Top Stories Security
- Why Microsoft Is Dumping Support For Windows 8.1
- Why Patching Heartbleed Doesn't Fix The Security Time Bomb
- How The Cryptolocker Ransomware Works
- Why You Must Revamp Your Security Strategy (And How To Do It)
- What Every IT Pro Can Learn From Telstra's Customer Data Leak
- Why New Privacy Laws Won't Stop Your Phone Being Tracked
Advertising on the internet was once limited to annoying popups or excessively-animated banners, but these days even software installers can be packed with mostly unwanted extras. In light of this shift in adware distribution, Microsoft has revised how its anti-malware measures classify such software and has given developers until July 1 to get their houses in order.
Cryptolocker, a particularly vicious form of malware that first appeared in September 2013, is a game-changer. After getting into your computer, it will encrypt all your data files, from your word documents to your photos, videos and PDFs. It will then ask for a ransom of around $US300 or 0.5 bitcoins to get them back. It has been one of the most commented developments in computer security circles in recent times, and copycats are appearing.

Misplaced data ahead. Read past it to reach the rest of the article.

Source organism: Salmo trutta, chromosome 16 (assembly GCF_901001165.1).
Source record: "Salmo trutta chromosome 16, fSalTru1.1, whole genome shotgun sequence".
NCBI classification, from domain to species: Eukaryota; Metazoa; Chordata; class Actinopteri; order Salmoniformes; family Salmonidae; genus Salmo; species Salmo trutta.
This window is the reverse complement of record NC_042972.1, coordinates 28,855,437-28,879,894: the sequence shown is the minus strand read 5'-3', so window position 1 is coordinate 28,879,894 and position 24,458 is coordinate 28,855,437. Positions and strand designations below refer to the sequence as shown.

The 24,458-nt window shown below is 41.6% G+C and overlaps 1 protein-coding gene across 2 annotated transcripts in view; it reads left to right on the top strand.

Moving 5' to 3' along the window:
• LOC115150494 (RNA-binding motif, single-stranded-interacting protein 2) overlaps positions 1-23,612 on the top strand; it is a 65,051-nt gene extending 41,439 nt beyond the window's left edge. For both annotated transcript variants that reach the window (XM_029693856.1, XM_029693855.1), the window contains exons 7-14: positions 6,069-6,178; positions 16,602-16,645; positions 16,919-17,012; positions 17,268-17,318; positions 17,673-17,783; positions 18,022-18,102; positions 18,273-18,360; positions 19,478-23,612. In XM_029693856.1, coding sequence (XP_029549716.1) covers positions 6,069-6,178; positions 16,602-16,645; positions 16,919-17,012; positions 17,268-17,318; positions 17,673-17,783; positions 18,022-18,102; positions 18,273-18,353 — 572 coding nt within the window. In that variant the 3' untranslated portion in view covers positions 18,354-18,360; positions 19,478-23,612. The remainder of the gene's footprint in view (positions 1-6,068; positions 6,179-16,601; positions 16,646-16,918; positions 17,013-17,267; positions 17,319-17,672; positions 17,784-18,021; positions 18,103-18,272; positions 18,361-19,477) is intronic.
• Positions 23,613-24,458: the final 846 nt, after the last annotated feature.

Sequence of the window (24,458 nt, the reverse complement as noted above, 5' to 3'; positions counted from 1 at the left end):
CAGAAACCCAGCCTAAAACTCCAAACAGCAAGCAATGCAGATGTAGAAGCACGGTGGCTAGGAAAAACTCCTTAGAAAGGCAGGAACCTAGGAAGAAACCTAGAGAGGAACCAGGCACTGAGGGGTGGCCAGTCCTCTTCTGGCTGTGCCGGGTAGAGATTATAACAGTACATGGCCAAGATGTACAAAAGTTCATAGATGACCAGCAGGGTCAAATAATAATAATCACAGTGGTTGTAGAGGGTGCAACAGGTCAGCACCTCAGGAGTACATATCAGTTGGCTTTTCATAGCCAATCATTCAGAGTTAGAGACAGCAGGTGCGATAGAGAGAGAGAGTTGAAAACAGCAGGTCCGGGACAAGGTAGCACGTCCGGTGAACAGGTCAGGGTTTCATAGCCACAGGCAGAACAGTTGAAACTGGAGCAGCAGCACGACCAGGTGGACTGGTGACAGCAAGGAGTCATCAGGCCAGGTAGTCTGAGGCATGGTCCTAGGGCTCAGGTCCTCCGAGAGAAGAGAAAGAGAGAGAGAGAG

If you have any interest in information security, you’ll know that the last year or so has been nothing short of incredible. Following Edward Snowden’s leaks to the press, we now know that there has been systematic, broad and deep surveillance of online activity at a scale that could not have been previously imagined. Beyond simply snooping, the revelations pointed to infiltration of the hardware and software we rely on to secure our communications.
Symantec’s Melbourne Security Data Centre generates root keys for certificate authorities, a task that can’t be undertaken lightly given their vital role in online security. Here’s a photo tour of the rarely-seen and highly-secured centre, including the “Ceremony Room” used to generate the new keys.
An investigation by the Australian Privacy Commissioner explores how Telstra ended up placing details of 15,775 customers into a spreadsheet that was indexed by Google and available freely on its web site. That unfortunate experience provides plenty lessons for anyone involved with storing customer data — an especially important consideration with Australia’s privacy principles being strengthened this week.